Okay, yes, so my reading list contains a whole bunch of non-fiction books, to balance out the copious fiction I've been reading as of late. Except that I enjoyed Midnight Riot so much, that I ignored my entire reading list, expecting I could squeeze this book in before the next book on my list becomes due in 12 days. And hey, I managed it!

As I enjoyed the last Peter Grant book, I also enjoyed this Peter Grant book. The humour flavor isn't quite Dresden, clearly my reading yardstick for urban fantasy, but Aaronovitch still does the Talking To The Camera / Breaking The Fourth Wall style really well. The humour is drier than Dresden, but still great.

What I am particularly enjoying with the Grant series so far, other than the world building, the magic rules, Grant's scientific inquiry instead of mere acceptance of magic, and the dry wit, are the history lessons. Aaronovitch drops names and events into casual conversation and I'm left wondering, "Wait, what?" Off to Wikipedia I go, and, oh, there's the Great Stink, Tacitus, the sons of Mūsā ibn Shākir, and the Thief-Taker General Jonathan Wild. History lessons dropped into casual conversations that are completely fascinating!

I'm pretty sure once I finish the current 10 book reading list I have to clear the library holds I currently have, I'm going to rip through the next 5 Peter Grant books. Totally enjoying them, strongly recommended so far for fans of urban fantasy.

Midnight Riot

Book Notes

This is book 1 of the Peter Grant series. Finally, a wizard who isn't named Harry. No, wait. Finally a wizard series not in Chicago. No, wait. I give up, it's a wizard in London, not Potter, not Verus, not Harry, but loads of fun, and I am wonderfully delighted to find another modern-day, urban-fantasy, adult wizard series. This book was recommended on micro.blog, as the Rivers of London, which is the English title of this book. I thought, "Eh? Adult wizard not named Harry? Sign me up!"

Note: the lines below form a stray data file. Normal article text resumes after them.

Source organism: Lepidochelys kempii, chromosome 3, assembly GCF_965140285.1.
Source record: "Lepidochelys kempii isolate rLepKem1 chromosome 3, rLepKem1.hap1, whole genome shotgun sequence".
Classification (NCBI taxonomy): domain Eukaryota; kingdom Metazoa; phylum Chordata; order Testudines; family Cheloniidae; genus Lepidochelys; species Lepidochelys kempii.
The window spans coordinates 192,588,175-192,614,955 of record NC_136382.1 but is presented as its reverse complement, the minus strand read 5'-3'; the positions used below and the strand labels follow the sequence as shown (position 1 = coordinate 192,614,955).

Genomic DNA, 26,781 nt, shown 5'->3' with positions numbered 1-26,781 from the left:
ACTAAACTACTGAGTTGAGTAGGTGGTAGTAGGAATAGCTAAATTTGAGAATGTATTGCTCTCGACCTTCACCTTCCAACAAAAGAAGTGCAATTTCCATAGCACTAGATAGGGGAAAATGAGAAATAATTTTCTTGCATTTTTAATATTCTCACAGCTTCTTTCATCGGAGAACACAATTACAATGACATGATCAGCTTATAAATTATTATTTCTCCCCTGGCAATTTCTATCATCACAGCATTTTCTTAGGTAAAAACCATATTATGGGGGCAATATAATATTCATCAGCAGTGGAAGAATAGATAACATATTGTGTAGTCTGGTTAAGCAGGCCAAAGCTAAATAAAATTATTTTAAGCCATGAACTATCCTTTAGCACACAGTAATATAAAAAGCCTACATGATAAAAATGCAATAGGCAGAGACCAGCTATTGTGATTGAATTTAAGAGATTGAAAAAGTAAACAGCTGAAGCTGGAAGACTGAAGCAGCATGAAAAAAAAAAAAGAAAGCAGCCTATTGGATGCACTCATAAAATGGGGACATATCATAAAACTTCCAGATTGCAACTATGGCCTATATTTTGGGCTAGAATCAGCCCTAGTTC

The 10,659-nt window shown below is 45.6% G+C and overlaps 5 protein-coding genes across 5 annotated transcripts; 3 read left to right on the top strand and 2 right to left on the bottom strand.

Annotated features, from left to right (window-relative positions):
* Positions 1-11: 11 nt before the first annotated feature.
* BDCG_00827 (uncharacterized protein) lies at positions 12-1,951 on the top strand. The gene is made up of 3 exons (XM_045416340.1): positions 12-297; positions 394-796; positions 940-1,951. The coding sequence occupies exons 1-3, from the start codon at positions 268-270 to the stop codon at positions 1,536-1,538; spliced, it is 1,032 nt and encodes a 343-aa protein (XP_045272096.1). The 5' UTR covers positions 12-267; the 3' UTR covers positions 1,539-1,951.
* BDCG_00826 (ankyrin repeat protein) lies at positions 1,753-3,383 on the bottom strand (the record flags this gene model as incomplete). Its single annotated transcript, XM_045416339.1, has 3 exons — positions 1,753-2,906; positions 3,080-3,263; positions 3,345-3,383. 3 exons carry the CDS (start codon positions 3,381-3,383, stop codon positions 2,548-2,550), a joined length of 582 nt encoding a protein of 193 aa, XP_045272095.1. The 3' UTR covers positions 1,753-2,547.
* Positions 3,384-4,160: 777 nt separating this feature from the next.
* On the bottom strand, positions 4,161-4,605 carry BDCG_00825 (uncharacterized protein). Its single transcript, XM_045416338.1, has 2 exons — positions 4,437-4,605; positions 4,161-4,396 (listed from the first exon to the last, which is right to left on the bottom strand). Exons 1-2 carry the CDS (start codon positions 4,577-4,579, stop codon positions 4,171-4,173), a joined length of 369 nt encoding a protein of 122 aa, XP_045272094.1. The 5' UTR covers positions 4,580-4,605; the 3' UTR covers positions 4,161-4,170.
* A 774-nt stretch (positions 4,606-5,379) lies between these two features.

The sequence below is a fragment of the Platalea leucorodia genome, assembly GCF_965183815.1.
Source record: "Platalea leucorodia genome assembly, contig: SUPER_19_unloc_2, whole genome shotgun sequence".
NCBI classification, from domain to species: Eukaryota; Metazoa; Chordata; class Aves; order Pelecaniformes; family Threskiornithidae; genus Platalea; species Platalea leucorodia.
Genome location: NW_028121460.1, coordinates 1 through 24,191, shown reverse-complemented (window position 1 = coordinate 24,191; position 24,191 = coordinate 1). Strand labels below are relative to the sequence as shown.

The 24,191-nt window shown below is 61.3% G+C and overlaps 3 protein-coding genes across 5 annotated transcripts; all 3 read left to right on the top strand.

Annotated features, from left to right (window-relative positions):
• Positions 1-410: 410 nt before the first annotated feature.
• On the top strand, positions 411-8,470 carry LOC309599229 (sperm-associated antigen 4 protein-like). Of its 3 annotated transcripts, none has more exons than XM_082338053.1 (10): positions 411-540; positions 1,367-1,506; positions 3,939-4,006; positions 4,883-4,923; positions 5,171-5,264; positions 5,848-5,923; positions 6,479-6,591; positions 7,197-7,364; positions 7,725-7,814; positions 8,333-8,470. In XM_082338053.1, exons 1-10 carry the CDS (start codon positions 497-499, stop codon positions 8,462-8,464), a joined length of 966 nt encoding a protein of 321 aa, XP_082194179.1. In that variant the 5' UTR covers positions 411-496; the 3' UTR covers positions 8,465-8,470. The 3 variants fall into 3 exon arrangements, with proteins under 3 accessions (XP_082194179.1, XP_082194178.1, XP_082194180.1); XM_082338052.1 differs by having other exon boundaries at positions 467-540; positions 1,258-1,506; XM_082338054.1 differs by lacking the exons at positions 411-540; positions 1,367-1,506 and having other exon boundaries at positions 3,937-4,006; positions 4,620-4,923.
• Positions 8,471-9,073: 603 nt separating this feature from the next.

I enjoyed this book enough to immediately check out book two from the library. I was planning on reading a few other books before reading the second one, but enjoyed this one enough to skip over the carefully curated to-be-read pile and read that one, too.

Right, so, this book.

Peter Grant is a a sucky cop in London. He happens to have a whiff of wizardly talent, which makes him qualified for an apprencticeship in the supernatural branch of the London police. He rather sucks at being a detective, missing a lot of details around him and being generally oblivious to much around him, but seems to do okay as a cop, with his size and such. His partner, a woman, however, is a fine detective, but has to work twice as hard to be seen as half as good.

Shock.

Anyway, Grant has a bit of wizarding in him, and is recruited, with his training actually being difficult. Imagine that, wizarding powers that take some effort and a lot of hard work, over the course of weeks and months and years, to build up. IMAGINE THAT.

I like Grant's science bent, too. "Well, that's nice, but HOW?"

I'm glad there are seven books (so far!) in the series. It's going to be difficult not to read through all of them in one sitting.